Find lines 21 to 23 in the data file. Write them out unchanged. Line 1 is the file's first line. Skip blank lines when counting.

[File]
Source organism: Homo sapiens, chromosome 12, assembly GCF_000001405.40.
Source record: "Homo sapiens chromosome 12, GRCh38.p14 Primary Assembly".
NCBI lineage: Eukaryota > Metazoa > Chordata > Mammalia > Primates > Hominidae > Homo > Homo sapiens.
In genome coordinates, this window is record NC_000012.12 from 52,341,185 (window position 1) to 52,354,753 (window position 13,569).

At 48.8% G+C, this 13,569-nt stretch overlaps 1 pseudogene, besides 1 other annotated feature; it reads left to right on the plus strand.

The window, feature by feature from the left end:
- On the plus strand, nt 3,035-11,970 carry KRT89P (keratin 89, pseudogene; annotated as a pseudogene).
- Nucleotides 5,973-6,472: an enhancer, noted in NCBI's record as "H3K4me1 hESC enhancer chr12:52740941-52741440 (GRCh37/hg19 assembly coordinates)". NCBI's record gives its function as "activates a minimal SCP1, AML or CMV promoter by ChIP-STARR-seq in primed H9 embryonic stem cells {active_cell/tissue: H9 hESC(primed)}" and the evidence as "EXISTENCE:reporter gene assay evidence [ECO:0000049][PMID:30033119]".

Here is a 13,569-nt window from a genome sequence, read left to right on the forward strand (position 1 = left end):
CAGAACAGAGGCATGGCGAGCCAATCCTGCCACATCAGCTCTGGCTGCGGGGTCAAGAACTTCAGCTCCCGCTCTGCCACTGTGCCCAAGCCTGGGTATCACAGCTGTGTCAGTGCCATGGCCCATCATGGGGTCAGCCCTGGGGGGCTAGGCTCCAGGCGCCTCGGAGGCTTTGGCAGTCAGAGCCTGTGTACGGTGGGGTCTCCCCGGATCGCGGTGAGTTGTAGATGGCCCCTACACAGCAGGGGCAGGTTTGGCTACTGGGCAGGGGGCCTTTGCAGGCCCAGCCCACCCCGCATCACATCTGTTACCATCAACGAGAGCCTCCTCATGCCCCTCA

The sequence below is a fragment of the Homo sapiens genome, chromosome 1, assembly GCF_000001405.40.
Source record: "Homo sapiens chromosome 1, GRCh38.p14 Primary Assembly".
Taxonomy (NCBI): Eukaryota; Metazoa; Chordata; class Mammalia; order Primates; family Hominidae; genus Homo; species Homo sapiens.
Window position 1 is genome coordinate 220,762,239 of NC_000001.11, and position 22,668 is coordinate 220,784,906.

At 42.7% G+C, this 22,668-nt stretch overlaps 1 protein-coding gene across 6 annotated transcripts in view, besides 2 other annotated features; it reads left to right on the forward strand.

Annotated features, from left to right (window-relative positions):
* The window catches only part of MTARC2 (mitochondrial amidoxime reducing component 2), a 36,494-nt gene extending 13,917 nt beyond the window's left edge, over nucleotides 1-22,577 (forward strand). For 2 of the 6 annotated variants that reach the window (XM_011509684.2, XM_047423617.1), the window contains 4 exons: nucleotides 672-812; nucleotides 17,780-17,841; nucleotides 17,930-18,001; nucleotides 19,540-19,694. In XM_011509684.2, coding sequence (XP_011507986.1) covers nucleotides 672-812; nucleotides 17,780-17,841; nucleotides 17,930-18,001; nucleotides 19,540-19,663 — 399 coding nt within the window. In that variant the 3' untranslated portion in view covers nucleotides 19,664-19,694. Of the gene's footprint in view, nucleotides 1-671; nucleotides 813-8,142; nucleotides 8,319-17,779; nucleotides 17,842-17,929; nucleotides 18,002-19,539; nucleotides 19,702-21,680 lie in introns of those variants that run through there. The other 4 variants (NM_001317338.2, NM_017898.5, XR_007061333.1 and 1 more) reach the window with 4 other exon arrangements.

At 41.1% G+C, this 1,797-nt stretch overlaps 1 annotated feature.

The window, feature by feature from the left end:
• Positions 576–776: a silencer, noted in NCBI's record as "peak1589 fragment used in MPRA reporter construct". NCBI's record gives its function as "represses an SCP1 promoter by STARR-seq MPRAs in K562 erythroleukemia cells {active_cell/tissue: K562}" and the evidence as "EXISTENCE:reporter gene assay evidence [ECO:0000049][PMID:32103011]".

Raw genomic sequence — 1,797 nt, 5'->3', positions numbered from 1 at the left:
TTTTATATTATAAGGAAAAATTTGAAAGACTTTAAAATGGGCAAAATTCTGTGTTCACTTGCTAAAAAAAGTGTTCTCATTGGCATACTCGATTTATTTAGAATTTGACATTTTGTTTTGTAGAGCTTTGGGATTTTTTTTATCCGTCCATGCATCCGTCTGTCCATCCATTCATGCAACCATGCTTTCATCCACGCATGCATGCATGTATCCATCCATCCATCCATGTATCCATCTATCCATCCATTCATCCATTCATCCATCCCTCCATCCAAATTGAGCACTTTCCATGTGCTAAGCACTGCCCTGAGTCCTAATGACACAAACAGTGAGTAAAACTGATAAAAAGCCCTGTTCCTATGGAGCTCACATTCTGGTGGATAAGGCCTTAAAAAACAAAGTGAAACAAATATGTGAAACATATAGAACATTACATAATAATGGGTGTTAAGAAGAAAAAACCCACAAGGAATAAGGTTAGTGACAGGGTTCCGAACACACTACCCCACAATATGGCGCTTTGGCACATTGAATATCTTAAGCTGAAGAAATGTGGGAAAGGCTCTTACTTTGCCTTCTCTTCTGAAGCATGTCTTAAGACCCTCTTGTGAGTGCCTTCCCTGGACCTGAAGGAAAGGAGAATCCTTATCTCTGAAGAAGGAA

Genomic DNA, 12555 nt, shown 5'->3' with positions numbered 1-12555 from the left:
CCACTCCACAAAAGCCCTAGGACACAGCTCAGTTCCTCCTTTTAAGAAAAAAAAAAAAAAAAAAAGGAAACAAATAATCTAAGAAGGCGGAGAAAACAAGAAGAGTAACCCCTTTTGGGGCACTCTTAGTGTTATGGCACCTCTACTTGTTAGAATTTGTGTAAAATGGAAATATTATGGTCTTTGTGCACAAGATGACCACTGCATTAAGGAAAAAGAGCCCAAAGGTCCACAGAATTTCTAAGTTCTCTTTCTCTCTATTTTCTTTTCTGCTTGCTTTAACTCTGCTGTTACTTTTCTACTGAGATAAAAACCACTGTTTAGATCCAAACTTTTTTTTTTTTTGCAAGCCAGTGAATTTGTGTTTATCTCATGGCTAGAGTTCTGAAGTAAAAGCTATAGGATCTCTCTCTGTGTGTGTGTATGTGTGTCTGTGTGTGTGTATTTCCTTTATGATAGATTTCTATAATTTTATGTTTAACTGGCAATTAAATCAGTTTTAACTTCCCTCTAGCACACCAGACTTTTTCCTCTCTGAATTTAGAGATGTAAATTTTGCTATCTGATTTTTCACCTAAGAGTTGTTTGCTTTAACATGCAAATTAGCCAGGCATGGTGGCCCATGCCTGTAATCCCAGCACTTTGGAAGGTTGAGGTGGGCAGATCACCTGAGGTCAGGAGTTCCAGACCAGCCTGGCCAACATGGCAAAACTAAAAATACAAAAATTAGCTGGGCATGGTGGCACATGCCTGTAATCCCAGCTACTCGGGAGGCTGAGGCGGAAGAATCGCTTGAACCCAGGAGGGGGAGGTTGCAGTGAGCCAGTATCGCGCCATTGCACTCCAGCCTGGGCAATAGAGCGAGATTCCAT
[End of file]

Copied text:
Raw genomic sequence — 1,797 nt, 5'->3', positions numbered from 1 at the left:
TTTTATATTATAAGGAAAAATTTGAAAGACTTTAAAATGGGCAAAATTCTGTGTTCACTTGCTAAAAAAAGTGTTCTCATTGGCATACTCGATTTATTTAGAATTTGACATTTTGTTTTGTAGAGCTTTGGGATTTTTTTTATCCGTCCATGCATCCGTCTGTCCATCCATTCATGCAACCATGCTTTCATCCACGCATGCATGCATGTATCCATCCATCCATCCATGTATCCATCTATCCATCCATTCATCCATTCATCCATCCCTCCATCCAAATTGAGCACTTTCCATGTGCTAAGCACTGCCCTGAGTCCTAATGACACAAACAGTGAGTAAAACTGATAAAAAGCCCTGTTCCTATGGAGCTCACATTCTGGTGGATAAGGCCTTAAAAAACAAAGTGAAACAAATATGTGAAACATATAGAACATTACATAATAATGGGTGTTAAGAAGAAAAAACCCACAAGGAATAAGGTTAGTGACAGGGTTCCGAACACACTACCCCACAATATGGCGCTTTGGCACATTGAATATCTTAAGCTGAAGAAATGTGGGAAAGGCTCTTACTTTGCCTTCTCTTCTGAAGCATGTCTTAAGACCCTCTTGTGAGTGCCTTCCCTGGACCTGAAGGAAAGGAGAATCCTTATCTCTGAAGAAGGAA

Genomic DNA, 12555 nt, shown 5'->3' with positions numbered 1-12555 from the left: